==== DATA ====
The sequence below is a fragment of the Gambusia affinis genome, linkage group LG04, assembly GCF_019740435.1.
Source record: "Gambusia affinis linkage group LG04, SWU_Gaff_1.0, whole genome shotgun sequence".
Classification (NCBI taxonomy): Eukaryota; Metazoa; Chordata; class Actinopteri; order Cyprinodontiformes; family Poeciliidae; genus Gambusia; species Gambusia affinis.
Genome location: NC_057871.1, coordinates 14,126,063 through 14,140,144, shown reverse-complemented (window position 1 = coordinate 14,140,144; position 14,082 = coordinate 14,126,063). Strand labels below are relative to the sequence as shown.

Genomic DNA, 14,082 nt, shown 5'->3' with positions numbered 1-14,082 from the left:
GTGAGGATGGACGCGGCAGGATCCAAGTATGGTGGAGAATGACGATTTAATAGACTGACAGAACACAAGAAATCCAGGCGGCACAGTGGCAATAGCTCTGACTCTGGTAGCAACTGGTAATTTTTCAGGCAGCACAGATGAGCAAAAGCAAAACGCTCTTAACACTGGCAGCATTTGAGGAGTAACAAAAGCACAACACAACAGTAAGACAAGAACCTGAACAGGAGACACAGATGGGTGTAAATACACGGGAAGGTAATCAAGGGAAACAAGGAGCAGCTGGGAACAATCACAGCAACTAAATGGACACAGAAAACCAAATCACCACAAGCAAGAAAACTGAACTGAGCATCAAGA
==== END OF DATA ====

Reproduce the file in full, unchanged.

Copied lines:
The sequence below is a fragment of the Gambusia affinis genome, linkage group LG04, assembly GCF_019740435.1.
Source record: "Gambusia affinis linkage group LG04, SWU_Gaff_1.0, whole genome shotgun sequence".
Classification (NCBI taxonomy): Eukaryota; Metazoa; Chordata; class Actinopteri; order Cyprinodontiformes; family Poeciliidae; genus Gambusia; species Gambusia affinis.
Genome location: NC_057871.1, coordinates 14,126,063 through 14,140,144, shown reverse-complemented (window position 1 = coordinate 14,140,144; position 14,082 = coordinate 14,126,063). Strand labels below are relative to the sequence as shown.

Genomic DNA, 14,082 nt, shown 5'->3' with positions numbered 1-14,082 from the left:
GTGAGGATGGACGCGGCAGGATCCAAGTATGGTGGAGAATGACGATTTAATAGACTGACAGAACACAAGAAATCCAGGCGGCACAGTGGCAATAGCTCTGACTCTGGTAGCAACTGGTAATTTTTCAGGCAGCACAGATGAGCAAAAGCAAAACGCTCTTAACACTGGCAGCATTTGAGGAGTAACAAAAGCACAACACAACAGTAAGACAAGAACCTGAACAGGAGACACAGATGGGTGTAAATACACGGGAAGGTAATCAAGGGAAACAAGGAGCAGCTGGGAACAATCACAGCAACTAAATGGACACAGAAAACCAAATCACCACAAGCAAGAAAACTGAACTGAGCATCAAGA